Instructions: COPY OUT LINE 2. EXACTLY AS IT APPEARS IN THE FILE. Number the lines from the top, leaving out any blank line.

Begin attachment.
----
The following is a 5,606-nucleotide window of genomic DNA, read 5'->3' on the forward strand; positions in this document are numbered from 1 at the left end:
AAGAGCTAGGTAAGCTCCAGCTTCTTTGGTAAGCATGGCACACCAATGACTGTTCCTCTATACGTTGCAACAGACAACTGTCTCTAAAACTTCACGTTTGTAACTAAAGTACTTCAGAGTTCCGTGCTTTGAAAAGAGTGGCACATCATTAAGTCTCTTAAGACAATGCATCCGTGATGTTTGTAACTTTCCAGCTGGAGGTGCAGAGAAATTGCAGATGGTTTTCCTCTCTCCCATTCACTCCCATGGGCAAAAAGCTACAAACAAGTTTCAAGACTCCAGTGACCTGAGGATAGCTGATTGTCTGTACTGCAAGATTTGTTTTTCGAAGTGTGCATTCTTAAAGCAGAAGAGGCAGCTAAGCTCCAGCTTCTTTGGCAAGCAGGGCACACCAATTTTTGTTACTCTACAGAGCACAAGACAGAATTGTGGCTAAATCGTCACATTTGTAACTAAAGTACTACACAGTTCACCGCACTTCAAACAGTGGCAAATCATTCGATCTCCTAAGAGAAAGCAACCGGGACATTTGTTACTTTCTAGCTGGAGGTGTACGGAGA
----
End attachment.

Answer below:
AAGAGCTAGGTAAGCTCCAGCTTCTTTGGTAAGCATGGCACACCAATGACTGTTCCTCTATACGTTGCAACAGACAACTGTCTCTAAAACTTCACGTTTGTAACTAAAGTACTTCAGAGTTCCGTGCTTTGAAAAGAGTGGCACATCATTAAGTCTCTTAAGACAATGCATCCGTGATGTTTGTAACTTTCCAGCTGGAGGTGCAGAGAAATTGCAGATGGTTTTCCTCTCTCCCATTCACTCCCATGGGCAAAAAGCTACAAACAAGTTTCAAGACTCCAGTGACCTGAGGATAGCTGATTGTCTGTACTGCAAGATTTGTTTTTCGAAGTGTGCATTCTTAAAGCAGAAGAGGCAGCTAAGCTCCAGCTTCTTTGGCAAGCAGGGCACACCAATTTTTGTTACTCTACAGAGCACAAGACAGAATTGTGGCTAAATCGTCACATTTGTAACTAAAGTACTACACAGTTCACCGCACTTCAAACAGTGGCAAATCATTCGATCTCCTAAGAGAAAGCAACCGGGACATTTGTTACTTTCTAGCTGGAGGTGTACGGAGA